Tuesday, October 09, 2012

Beware Moroccan Internet Scam

A warning that there is a scam email circulating at the moment that may fool the unwary. Usually scam emails are easy to pick because the domain is Nigerian, Russian, Ukrainian or Bulgarian, but the reason we are pointing this one out is that the email, claiming to be from the CIA, is from a domain in Morocco.

Take close look at the email below and you will soon see that it is a very amateur attempt. For a start "Capt. Jeffry Adams, Investigation Officer of the Email Investigation Agency" is writing to "undisclosed recipients" from a Moroccan email address: blotel@menara.ma. which was not a CIA account when we last checked. Hopefully the Moroccan ISP Menara will close the account. Probably most embarrassing for the CIA is Captain Jeffry Adams himself, whose awkward use of the English language would certainly not be up to the Agency standards. One suspects he would have failed the entrance test!

This is from the email account investigation agency, we where set up by the U.N working under the CIA (Central Intelligence Agency) Bodies, our duties is to monitor and investigate email addresses and mails to prevent individuals from getting scam.

You are hereby required to forward to this office via email; investigation-team@live.com every mail and content of anyone you are dealing any transaction with online or paying money to, or any email you suspect to be scam, so we can investigate them and let you know the legitimacy, and if any is to be Fraudulent, we shall immediately send the FBI after them, and charge them for Fraud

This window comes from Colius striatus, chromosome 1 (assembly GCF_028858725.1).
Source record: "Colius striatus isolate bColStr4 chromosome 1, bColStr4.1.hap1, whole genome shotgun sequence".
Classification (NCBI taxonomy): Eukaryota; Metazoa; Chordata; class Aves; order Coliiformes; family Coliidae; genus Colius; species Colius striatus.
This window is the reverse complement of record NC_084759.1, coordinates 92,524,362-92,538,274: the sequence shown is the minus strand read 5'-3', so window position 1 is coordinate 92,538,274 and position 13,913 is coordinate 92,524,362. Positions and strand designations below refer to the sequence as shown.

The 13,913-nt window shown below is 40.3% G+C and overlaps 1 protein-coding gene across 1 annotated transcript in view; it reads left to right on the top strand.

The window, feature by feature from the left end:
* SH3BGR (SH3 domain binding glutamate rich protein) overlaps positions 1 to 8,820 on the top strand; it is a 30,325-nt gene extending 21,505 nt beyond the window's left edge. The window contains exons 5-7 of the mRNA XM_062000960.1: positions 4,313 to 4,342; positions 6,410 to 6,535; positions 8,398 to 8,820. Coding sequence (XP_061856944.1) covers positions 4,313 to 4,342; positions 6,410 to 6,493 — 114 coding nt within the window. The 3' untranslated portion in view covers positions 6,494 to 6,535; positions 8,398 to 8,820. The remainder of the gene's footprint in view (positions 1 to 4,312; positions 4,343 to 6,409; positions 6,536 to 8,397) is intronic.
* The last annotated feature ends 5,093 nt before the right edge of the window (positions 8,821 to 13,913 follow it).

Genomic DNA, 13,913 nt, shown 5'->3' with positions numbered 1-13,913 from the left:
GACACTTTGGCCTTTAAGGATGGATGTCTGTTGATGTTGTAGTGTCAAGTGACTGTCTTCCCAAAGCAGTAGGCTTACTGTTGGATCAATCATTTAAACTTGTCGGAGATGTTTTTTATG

Our duties is to fight against scam and terrorism.
If Capt Adams would like to send us his personal details we will see if we can enrol him in an English Language class at the American Language Center.  Jokes about the poor language skills aside - never send personal email information to someone you don't know or open an attachment from an unfamiliar email address. Here are the basic rules.

If you encounter an unsolicited e-mail that asks you, either directly, or through a web site, for personal financial or identity information, such as Social Security number, passwords, or other identifiers, exercise extreme caution.

If you need to update your information online, use the normal process you've used before, or open a new browser window and type in the website address of the legitimate company's account maintenance page.

If a website address is unfamiliar, it's probably not real. Only use the address that you have used before, or start at your normal homepage.Always report fraudulent or suspicious e-mail to your ISP.

Most companies require you to log in to a secure site. Look for the lock at the bottom of your browser and "https" in front of the website address.

Take note of the header address on the web site. Most legitimate sites will have a relatively short internet address that usually depicts the business name followed by ".com," or possibly ".org." Spoof sites are more likely to have an excessively long strong of characters in the header, with the legitimate business name somewhere in the string, or possibly not at all.

If you have any doubts about an e-mail or website, contact the legitimate company directly. Make a copy of the questionable web site's URL address, send it to the legitimate business and ask if the request is legitimate.


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